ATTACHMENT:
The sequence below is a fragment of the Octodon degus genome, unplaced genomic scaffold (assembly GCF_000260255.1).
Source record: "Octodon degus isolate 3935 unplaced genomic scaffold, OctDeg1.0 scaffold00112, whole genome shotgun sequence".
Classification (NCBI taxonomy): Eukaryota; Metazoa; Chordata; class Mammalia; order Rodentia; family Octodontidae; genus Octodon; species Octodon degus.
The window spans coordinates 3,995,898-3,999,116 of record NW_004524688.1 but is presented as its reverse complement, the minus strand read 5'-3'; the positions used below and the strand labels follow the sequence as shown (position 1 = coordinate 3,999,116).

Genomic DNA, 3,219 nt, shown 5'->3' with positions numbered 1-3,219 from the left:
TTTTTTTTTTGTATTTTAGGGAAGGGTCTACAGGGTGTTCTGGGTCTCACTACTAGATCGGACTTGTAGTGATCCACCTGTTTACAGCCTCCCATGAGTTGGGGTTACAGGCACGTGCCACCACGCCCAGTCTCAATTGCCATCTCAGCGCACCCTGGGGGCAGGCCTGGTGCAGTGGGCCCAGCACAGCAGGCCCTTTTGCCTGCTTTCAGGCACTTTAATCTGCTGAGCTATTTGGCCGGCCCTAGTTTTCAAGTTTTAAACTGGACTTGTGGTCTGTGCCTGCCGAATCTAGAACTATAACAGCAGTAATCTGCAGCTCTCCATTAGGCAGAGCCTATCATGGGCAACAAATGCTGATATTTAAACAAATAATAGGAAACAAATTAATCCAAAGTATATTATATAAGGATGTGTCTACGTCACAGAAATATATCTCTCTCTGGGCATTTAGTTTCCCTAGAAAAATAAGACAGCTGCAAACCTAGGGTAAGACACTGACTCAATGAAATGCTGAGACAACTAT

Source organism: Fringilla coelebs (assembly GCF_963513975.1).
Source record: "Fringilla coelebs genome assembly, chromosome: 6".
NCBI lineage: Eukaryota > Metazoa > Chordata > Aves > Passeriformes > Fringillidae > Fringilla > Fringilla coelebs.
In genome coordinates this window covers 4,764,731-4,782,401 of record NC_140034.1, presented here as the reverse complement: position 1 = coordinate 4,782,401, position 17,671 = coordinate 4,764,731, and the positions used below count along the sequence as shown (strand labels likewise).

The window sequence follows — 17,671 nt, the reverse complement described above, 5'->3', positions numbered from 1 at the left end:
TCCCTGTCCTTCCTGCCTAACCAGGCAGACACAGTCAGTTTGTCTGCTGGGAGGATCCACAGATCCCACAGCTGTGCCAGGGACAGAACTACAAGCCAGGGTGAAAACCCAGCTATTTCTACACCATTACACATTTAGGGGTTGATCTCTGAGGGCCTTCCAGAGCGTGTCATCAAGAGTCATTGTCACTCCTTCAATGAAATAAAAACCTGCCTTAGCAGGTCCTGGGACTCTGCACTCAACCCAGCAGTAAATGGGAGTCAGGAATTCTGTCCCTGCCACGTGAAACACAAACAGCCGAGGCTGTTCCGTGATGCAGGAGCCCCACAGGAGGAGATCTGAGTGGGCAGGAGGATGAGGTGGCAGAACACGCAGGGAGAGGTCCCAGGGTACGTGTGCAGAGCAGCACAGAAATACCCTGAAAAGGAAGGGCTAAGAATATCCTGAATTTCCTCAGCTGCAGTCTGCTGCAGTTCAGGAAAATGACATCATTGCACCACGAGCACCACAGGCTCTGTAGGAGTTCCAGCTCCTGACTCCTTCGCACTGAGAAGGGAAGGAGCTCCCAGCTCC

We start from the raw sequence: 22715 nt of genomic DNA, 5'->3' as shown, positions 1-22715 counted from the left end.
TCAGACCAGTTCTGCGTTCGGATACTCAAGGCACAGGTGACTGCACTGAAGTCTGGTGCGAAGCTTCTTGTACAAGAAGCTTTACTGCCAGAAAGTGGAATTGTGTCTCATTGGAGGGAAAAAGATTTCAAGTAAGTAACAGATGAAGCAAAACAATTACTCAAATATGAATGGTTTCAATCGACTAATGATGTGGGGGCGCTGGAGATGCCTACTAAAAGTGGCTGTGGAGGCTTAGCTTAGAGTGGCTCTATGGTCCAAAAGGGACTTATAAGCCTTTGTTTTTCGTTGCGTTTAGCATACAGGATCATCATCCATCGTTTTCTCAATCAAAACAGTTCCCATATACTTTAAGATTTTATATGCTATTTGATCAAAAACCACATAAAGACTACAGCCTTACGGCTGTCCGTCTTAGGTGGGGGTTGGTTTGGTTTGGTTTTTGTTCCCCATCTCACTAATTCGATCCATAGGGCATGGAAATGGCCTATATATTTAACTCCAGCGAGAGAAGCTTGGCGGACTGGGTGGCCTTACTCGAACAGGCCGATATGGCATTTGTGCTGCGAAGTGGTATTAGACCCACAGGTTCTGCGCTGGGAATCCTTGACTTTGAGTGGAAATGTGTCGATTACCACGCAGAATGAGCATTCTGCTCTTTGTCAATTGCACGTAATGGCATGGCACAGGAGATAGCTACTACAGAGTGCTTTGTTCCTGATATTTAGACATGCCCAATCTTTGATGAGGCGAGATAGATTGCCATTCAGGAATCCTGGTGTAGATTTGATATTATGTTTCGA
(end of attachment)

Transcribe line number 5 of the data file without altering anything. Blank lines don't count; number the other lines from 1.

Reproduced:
Genomic DNA, 3,219 nt, shown 5'->3' with positions numbered 1-3,219 from the left: